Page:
Ed Gollin – Faculty Talk
Musical Processes in Tom Johnson’s "Nine Bells"

Jan 12|Bernhard Music Center Room 30|4:15 PM|free

egollin-1In conjunction with I/O Fest 2017 Prof. Ed Gollin gives a lecture that offers insight into one of the composers, Tom Johnson, and one of his pieces, Nine Bells.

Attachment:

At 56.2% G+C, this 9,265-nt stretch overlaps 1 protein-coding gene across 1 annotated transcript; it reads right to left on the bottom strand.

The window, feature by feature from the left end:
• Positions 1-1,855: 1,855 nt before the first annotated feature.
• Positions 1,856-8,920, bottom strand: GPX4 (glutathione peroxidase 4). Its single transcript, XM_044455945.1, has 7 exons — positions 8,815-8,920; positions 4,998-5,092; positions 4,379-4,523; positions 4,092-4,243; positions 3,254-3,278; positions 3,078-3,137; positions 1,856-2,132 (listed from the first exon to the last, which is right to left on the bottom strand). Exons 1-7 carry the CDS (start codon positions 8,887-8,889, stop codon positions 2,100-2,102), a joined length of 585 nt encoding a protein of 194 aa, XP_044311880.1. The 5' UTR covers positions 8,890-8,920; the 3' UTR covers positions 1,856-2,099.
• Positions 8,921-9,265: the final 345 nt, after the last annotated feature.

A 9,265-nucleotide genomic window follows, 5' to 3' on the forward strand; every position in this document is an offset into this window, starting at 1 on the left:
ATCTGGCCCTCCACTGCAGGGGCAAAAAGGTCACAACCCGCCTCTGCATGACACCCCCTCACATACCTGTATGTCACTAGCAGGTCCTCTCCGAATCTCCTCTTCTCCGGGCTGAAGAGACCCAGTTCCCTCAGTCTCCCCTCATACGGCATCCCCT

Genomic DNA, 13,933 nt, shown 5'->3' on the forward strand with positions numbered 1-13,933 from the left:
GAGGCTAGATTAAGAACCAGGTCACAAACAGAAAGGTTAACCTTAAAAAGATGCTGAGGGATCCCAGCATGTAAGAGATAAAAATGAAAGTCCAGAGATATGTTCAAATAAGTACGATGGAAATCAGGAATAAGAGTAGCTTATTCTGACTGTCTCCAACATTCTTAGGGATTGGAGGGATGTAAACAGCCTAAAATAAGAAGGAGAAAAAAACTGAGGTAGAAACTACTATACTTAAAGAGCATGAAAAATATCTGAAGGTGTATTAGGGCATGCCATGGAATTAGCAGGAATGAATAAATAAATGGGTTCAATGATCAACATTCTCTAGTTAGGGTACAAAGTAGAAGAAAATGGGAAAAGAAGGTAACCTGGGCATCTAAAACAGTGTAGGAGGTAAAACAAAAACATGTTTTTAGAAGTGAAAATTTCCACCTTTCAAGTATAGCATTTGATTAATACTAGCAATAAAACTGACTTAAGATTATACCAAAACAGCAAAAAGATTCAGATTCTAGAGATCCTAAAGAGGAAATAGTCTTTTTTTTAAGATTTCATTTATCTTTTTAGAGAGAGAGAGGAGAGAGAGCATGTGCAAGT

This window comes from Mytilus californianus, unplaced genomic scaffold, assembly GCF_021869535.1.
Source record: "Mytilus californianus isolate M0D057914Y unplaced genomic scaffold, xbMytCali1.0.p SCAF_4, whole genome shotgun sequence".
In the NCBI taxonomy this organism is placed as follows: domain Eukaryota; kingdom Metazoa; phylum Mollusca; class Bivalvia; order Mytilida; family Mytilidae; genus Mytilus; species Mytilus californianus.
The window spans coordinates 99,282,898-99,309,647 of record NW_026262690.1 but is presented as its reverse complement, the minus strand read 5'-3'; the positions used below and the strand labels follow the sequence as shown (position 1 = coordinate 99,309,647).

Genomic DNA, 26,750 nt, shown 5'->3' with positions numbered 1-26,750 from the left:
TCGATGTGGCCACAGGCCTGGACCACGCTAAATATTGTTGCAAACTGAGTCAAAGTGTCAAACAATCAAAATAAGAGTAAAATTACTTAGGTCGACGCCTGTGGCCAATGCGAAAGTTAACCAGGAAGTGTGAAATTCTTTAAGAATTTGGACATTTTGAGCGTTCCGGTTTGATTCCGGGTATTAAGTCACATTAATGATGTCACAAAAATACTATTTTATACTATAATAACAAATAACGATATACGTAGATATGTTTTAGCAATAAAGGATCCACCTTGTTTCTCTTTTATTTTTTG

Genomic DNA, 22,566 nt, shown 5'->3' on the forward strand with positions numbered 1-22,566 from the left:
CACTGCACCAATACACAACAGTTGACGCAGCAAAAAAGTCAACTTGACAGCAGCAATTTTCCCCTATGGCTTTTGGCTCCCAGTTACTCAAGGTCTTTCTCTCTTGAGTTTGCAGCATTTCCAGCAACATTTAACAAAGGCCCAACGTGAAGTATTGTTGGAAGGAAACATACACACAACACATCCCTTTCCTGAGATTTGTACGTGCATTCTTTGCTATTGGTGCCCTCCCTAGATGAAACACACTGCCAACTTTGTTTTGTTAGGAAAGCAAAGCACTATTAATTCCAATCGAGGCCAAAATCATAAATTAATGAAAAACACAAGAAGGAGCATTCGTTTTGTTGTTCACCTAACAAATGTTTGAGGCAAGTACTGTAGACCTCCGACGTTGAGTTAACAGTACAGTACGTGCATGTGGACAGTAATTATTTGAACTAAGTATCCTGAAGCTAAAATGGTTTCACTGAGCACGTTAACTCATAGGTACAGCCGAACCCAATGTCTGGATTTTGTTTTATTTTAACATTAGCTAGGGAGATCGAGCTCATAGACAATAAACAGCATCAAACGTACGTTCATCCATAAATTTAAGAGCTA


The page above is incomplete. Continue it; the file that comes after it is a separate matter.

The works of composer Tom Johnson (b. 1939) often explore the interaction of mathematical design and musical sound. A student of Morton Feldman, Johnson was active in the New York new music scene in the 1960s and 70s, before moving to Paris in 1983. The talk will explore Johnson’s music in general, but will focus in particular on Nine Bells (1979), one of Johnson’s most celebrated compositions, and one which will be performed in its entirety at I/O Fest. The piece is a minimalist work that requires the performer to walk specific pathways (clover leaves, circles, stars) through a 3×3 matrix of nine pitched bells, striking bells according particular cyclical rhythmic patterns. The pealing patterns of the bells are often transformed in logical ways over the course of a movement (e.g. by adding or subtracting or tones, or by shifting phase relative to the performer’s location in the matrix). The work thus makes audible and visible the melodic permutations latent in each pathway. The talk will give a preview of the work, examine the processes that underlie specific movements, and discuss some of the performance strategies used in a work that places unusual mental and physical demands on the performer.